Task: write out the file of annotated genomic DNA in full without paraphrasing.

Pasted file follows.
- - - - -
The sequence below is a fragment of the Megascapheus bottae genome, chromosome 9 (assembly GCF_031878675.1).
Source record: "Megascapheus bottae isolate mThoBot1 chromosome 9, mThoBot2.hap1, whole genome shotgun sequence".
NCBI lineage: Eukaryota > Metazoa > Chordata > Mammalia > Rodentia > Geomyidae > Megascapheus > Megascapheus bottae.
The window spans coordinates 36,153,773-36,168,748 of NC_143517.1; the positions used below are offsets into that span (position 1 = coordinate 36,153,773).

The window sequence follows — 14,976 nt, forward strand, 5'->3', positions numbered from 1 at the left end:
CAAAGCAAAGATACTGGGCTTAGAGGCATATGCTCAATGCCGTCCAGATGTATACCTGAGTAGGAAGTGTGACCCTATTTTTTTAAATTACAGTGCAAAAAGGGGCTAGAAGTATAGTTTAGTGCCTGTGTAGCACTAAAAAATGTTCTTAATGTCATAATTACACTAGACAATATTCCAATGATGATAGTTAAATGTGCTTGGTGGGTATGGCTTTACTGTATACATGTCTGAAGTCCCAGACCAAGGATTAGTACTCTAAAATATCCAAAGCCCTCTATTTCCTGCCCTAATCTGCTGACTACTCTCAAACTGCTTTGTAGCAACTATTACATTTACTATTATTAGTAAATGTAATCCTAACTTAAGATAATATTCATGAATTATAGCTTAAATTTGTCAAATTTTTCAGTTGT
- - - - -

The sequence below is a fragment of the Megascapheus bottae genome, chromosome 9 (assembly GCF_031878675.1).
Source record: "Megascapheus bottae isolate mThoBot1 chromosome 9, mThoBot2.hap1, whole genome shotgun sequence".
NCBI lineage: Eukaryota > Metazoa > Chordata > Mammalia > Rodentia > Geomyidae > Megascapheus > Megascapheus bottae.
The window spans coordinates 36,153,773-36,168,748 of NC_143517.1; the positions used below are offsets into that span (position 1 = coordinate 36,153,773).

The window sequence follows — 14,976 nt, forward strand, 5'->3', positions numbered from 1 at the left end:
CAAAGCAAAGATACTGGGCTTAGAGGCATATGCTCAATGCCGTCCAGATGTATACCTGAGTAGGAAGTGTGACCCTATTTTTTTAAATTACAGTGCAAAAAGGGGCTAGAAGTATAGTTTAGTGCCTGTGTAGCACTAAAAAATGTTCTTAATGTCATAATTACACTAGACAATATTCCAATGATGATAGTTAAATGTGCTTGGTGGGTATGGCTTTACTGTATACATGTCTGAAGTCCCAGACCAAGGATTAGTACTCTAAAATATCCAAAGCCCTCTATTTCCTGCCCTAATCTGCTGACTACTCTCAAACTGCTTTGTAGCAACTATTACATTTACTATTATTAGTAAATGTAATCCTAACTTAAGATAATATTCATGAATTATAGCTTAAATTTGTCAAATTTTTCAGTTGT